The Art of Creativity

A few weeks ago, I attended a seminar called The Art of Creativity with Jason Theodor. It was based on his book Create More Better Different, which he is currently writing. While I often question the idea of teaching creativity, he took a different approach to it. To him, creativity is all about context. Rather than walking through steps on how to be creative, he talked about how to identify your creative type.

In Jason’s opinion, we are all creative, but in different ways. The trick is to identify our type of creative so that we can harness that creative energy in the most effective way. Before I get into identifying your creative type, I’ll give you some context behind his theory.

Jason describes creativity as “the art of connecting things in unexpected ways.” What does that mean? Well, it involves three areas:

1) Action:

Creativity grows from taking action. We can sit here and read about it, think about it and plan for it, but until we put these thoughts into action, creativity doesn’t exist.

To get the most out of our creativity, we have to practice our craft. Writers need to write, painters need to paint and designers need to design. You get the idea. Creativity is born when we act.

2) Connection

Like Jason said, creativity is the art of connecting things. Obviously, this is where connection comes in. You need to associate certain aspects of a situation to get a better understanding of it.

If a project is unfamiliar to you, relate it to an area you know well. This will help you understand the situation. Only when you understand a situation can you come up with ideas on how to react.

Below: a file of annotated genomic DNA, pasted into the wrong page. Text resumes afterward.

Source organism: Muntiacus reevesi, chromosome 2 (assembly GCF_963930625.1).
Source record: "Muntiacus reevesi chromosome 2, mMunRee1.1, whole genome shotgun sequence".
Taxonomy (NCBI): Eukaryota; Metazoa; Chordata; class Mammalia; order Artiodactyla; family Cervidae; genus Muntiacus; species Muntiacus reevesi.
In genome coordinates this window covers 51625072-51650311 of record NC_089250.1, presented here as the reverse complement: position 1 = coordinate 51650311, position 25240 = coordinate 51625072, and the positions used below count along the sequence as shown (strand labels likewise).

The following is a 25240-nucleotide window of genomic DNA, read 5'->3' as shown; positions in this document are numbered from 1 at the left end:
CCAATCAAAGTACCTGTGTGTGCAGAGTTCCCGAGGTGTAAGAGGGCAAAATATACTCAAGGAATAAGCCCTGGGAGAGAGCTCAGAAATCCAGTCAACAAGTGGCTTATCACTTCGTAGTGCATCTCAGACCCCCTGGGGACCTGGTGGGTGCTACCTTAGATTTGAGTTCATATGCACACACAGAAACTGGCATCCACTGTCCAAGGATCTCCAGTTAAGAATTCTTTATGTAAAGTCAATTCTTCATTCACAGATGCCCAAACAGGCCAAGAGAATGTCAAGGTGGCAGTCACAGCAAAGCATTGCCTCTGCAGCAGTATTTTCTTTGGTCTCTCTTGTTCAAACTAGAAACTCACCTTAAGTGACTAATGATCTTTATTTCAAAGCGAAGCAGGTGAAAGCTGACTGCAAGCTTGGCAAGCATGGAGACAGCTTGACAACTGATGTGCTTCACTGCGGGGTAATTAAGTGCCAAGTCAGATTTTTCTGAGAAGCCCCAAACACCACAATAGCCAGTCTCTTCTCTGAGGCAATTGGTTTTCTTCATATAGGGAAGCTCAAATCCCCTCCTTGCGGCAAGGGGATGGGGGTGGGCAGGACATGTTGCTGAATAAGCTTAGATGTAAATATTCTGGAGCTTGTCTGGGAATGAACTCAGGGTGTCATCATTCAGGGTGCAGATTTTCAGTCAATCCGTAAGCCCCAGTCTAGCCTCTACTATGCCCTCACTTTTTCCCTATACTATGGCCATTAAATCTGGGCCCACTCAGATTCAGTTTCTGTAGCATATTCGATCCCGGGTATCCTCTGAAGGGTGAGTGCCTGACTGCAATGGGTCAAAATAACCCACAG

3) Deviation

This is the fun part. This is where you break away from the path, experiment and let your mind wander to find these unexpected paths.

Start looking at the situation from another point of view, one you’ve never considered. What do you see? Play around with ideas. After all, experimentation leads to creative expression.

Creativity, according to Jason, is made up of these three areas, but not always in the same way. He identifies eight creative types, each with a different level of action, connection and deviation. A Daredevil for example would have a lot of deviation, but very little action and connection. Take the test and determine your creative type.

8 basic creative types by Jason Theodor

Now it’s time to get creative. If you have trouble getting started, Jason offers tips on how to put your ideas into action. One method, that I’ve used a lot recently, is 10 ideas in 10 minutes. Before you start a project or task, take 10 minutes to jot down 10 ideas. They don’t all have to be good, some of them might even be terrible. But chances are you will come up with at least one or two great ideas that you can move forward with.

Regardless of your thoughts on creativity, or your creative type, it always helps to look at things in a different way. This is one way of looking at creativity, but there are many others.

Did you take the creative test? I am an Energetic Curious Playful Apprentice. What’s your creative type? 

About Michaela Schreiter

I am a PR/Social Media Specialist at Corel. Before joining Corel, I worked in Public Relations at a hospital in Ottawa. I am a hockey player, a die-hard Ottawa Senators fan and a proud Canadian, eh!
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One Response to The Art of Creativity

  1. Pingback: The Art Of Creativity | Sockets and Lightbulbs

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